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By Sarah Karush / Associated Press

DETROIT -- Ford Motor Co. saw sales of new cars and trucks decline 9.8 percent in January but remained optimistic that a new car lineup would change its fortunes.

U.S. car sales of the Ford, Lincoln and Mercury brands were down 20.1 percent compared to January 2003. Truck sales fell 4.7 percent, despite the continuing success of the F-150 pickup.

Other automakers were expected to report January sales later Tuesday.

Jim O’Connor, Ford’s vice president for North American marketing, sales and service, expressed confidence that the company’s new lineup of cars would yield results by the end of 2004.

“We’re committed to pursuing a product and market strategy that will result in stronger retail sales performance,” O’Connor said in a statement. “Today we are benefiting from the all- new F-150 and a strong lineup of sport utility vehicles. By year end, we expect to see stronger retail performance in passenger cars.”

The automaker’s F-series trucks posted record January sales of 61,979, up 9.6 percent.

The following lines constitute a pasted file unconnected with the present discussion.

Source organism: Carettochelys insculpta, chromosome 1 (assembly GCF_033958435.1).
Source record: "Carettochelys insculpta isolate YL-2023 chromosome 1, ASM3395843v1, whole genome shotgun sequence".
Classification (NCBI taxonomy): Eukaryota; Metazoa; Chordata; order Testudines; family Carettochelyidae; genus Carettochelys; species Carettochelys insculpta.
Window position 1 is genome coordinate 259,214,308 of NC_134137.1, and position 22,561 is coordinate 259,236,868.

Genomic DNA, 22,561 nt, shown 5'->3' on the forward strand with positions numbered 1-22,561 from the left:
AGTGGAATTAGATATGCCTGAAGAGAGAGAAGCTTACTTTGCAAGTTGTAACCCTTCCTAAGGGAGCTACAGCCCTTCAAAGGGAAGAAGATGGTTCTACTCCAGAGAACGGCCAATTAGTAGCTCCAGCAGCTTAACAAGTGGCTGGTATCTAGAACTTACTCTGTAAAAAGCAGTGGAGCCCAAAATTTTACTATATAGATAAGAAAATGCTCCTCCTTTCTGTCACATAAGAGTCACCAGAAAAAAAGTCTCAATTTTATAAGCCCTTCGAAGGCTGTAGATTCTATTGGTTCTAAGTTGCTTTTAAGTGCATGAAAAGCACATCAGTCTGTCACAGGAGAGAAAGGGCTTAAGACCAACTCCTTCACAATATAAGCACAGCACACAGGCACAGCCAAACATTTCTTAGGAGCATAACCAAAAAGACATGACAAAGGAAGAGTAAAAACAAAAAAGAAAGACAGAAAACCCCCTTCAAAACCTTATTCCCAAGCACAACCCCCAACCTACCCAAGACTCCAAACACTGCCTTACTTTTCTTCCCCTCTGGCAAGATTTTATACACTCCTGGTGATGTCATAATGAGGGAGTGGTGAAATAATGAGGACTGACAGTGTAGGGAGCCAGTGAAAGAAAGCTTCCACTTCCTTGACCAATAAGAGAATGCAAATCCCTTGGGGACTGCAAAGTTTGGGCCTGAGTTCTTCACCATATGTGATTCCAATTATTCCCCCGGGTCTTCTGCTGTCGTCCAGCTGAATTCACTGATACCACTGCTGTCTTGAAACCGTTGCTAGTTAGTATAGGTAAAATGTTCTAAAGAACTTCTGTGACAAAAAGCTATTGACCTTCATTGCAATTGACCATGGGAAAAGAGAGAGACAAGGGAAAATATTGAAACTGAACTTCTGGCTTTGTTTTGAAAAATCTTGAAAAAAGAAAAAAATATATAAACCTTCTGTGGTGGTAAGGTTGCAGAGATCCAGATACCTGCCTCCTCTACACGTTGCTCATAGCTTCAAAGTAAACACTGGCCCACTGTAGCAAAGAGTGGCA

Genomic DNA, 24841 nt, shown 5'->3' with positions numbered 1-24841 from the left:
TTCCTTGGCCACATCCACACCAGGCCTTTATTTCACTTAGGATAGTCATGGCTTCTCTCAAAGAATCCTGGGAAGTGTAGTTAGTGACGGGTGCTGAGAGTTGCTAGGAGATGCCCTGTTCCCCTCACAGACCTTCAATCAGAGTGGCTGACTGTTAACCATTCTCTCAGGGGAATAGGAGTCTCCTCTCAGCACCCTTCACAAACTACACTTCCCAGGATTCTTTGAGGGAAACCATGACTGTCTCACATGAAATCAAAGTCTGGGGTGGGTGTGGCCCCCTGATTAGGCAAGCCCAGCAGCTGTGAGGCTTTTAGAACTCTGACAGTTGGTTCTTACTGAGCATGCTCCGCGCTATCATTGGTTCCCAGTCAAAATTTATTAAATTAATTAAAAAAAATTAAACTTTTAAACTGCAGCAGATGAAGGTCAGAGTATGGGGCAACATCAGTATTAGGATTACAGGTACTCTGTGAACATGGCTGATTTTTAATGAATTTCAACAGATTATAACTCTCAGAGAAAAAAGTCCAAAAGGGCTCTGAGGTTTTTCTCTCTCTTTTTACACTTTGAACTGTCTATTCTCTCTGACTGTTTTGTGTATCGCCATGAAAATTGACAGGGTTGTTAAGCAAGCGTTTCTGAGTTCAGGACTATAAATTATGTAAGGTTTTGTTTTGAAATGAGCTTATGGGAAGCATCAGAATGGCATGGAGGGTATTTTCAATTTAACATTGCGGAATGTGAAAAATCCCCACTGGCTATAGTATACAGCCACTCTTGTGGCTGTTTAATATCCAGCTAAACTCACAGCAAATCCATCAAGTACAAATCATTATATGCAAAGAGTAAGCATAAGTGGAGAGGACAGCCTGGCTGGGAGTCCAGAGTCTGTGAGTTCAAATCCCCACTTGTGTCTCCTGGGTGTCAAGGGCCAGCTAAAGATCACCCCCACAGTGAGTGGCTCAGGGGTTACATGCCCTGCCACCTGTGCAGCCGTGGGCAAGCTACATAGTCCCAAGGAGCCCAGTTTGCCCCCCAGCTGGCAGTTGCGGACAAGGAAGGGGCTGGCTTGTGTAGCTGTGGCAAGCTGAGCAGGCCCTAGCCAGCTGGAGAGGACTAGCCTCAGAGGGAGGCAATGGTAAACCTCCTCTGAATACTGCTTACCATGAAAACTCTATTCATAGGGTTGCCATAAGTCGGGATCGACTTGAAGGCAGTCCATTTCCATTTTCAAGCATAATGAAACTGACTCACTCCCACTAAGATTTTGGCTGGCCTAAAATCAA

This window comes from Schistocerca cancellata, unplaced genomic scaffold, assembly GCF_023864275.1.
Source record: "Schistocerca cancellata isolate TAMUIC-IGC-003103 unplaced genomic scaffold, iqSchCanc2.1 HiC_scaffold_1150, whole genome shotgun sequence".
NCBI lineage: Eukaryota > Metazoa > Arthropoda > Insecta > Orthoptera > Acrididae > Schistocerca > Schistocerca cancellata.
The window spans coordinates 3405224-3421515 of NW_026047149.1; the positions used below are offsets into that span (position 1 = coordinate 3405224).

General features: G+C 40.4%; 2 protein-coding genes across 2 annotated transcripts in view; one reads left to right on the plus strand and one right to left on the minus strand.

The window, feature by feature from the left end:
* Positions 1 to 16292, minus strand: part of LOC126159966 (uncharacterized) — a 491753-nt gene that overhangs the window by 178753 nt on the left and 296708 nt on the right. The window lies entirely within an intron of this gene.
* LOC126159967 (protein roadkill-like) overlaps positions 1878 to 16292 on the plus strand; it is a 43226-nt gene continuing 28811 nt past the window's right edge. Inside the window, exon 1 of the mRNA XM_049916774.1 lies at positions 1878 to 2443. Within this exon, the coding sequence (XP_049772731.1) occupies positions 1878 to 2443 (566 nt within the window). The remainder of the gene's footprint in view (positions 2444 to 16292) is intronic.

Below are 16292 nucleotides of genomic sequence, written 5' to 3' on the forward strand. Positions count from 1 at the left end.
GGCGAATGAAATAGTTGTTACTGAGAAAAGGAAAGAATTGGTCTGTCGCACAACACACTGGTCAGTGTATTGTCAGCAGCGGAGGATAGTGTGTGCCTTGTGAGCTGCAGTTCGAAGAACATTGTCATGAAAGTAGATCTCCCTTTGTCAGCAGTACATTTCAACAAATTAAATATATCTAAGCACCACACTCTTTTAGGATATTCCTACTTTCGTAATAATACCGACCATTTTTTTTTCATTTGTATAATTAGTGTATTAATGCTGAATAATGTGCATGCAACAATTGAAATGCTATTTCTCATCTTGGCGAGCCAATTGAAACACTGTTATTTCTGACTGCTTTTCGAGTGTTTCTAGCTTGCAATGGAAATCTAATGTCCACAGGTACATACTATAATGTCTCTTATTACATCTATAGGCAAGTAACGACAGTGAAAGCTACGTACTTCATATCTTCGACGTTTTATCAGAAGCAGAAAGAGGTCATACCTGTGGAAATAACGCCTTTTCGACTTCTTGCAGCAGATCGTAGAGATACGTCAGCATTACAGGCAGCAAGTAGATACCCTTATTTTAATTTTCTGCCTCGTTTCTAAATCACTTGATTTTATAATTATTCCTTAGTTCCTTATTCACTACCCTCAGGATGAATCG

“The most painful declines from the standpoint of our overall performance are the midsize cars, the Ford Taurus and the Mercury Sable,” Ford sales analyst George Pipas said in a conference call with investors. “Painful in the sense that mid-size cars still represent about 20 percent of total new vehicle sales in the United States.”

Taurus sales fell 26.6 percent, and Sable sales were down 47.1 percent.

But Pipas reiterated that “help is on the way” in the form of two new mid-size sedans, the Ford Five Hundred and the Mercury Montego.

Also going on sale this year, which Ford has dubbed “the year of the car,” are a redesigned Focus, a new Mustang, and the crossover Freestyle wagon.

The car introductions mark a shift for Ford, which like other U.S. automakers, has put most of its emphasis on pickups and SUVs in recent years, losing ground in the car market to Japanese companies.

Analysts expected January sales results to be tempered by frigid weather in parts of the country, despite brisk business at the beginning of the month.
 
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